The UK government have drafted and published, for public consultation, how the creation of three-person babies using new IVF techniques - called mitochondrial replacement - will be regulated.
The new techniques are intended to prevent mothers passing on serious inherited diseases caused by flaws in mitochondrial DNA to their children.
The purpose of the consultation is to gather views about the draft regulations from all those with an interest, say the Department of Health.
Chief Medical Officer Prof. Dame Sally Davies says:
"Allowing mitochondrial donation would give women who carry severe mitochondrial disease the opportunity to have children without passing on devastating genetic disorders. It would also keep the UK at the forefront of scientific development in this area."
"I want to encourage contributions to this consultation so that we have as many views as possible before introducing our final regulations," she adds.
The consultation documents can be viewed online, and the open consultation runs for 12 weeks and closes at 5 pm on May 21, 2014.
Mitochondrial disorders affect 1 in 200 children
Estimates show that around 1 in 200 children born in the UK every year have some form of disorder due to inherited flaws in mitochondrial DNA.
These serious disorders can affect the heart, the liver, cause loss of muscle coordination and other conditions that have a devastating, sometimes fatal impact.
Mitochondria are the powerhouses inside cells. They have their own DNA that is separate from that of the nucleus.
In normal human reproduction, mitochondria are usually inherited exclusively from the mother; the small amount that exists in sperm is just enough to fuel the passage to the egg and is normally destroyed by the egg cell after fertilization.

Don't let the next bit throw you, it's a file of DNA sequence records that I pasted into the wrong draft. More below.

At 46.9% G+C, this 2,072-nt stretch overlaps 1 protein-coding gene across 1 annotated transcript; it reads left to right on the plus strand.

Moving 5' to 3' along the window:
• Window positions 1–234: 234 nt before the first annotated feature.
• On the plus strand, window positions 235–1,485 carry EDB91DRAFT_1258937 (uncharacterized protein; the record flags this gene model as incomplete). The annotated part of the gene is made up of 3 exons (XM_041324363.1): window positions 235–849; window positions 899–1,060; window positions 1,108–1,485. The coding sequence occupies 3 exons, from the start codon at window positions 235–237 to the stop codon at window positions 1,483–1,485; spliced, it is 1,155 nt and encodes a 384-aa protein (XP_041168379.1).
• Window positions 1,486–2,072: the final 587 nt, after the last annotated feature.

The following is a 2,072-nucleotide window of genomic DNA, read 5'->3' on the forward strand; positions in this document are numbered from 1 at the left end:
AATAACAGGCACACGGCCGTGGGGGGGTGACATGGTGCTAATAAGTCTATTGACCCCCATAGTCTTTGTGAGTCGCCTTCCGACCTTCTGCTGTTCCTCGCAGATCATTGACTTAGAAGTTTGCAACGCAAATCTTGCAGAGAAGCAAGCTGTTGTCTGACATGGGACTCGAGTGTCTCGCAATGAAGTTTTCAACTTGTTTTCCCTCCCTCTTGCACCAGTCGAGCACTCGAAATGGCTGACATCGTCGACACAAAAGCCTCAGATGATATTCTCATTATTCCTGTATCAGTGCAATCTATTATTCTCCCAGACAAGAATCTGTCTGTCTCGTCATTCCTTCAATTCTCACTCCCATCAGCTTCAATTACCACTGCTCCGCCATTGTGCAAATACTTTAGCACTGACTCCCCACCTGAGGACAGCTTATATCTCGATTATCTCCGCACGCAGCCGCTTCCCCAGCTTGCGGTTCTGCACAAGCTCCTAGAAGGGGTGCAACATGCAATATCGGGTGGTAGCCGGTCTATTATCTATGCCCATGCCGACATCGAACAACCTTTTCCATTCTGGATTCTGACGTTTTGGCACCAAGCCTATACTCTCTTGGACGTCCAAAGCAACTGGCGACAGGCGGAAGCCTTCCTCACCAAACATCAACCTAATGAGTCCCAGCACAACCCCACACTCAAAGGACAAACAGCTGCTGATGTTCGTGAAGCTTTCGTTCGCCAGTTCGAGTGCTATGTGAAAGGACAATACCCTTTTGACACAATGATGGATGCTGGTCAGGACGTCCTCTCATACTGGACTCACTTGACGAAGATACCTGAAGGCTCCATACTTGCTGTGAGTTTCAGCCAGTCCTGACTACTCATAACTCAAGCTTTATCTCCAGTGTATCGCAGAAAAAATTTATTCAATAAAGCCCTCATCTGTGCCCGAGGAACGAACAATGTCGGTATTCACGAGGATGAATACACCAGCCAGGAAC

But thanks to pioneering work by two professors, Doug Turnbull and Mary Herbert at Newcastle University, England, there is now an IVF (in vitro fertilization) technique called mitochondrial replacement that allows mitochondrial DNA from a female donor to replace that of the mother, so she does not pass on mitochondrial diseases to her children.
The technique results in healthy embryos with DNA from three people: most from the biological father and mother (the nuclear DNA), and a tiny amount, less than 1% of the embryo's genes, from the female donor (the mitochondrial DNA). The embryos can then be implanted in the mother using normal IVF treatment.
Change in law is required to allow mitochondrial replacement
Currently in the UK, while it is legal to carry out mitochondrial replacement techniques in the lab, the embryos cannot be used in fertility treatments. As such, a change in the law would be needed.
The draft regulations amend the Human Fertilisation & Embryology Act 1990 to allow such treatments to be carried out.
In June 2013, the UK government announced it was backing the idea of three-person IVF using mitochondrial replacement, and that the procedure would probably be available in 2015, after draft regulations have been produced.
The decision followed a public consultation by the Human Fertilisation and Embryology Authority (HFEA) that found there was general public support for the idea.
Those against the move say it opens door to designer babies
Use of the technique affects what the HFEA describes as the "germ line," that is, the donor's mitochondrial DNA would then be inherited by future generations of the "three-parent" child.
A UK-based campaigning watchdog called Human Genetics Alert is against the legalization of mitochondrial replacement, mainly because of the deliberate changes it introduces to the germline of children born using this method.
They see it as opening the door to "enhanced designer babies" and although the techniques are not the same as genetic modification, once this line is crossed, they say, it will become difficult to oppose genetic modification.
They add that a further reason to oppose the techniques is there has not been enough research on their safety.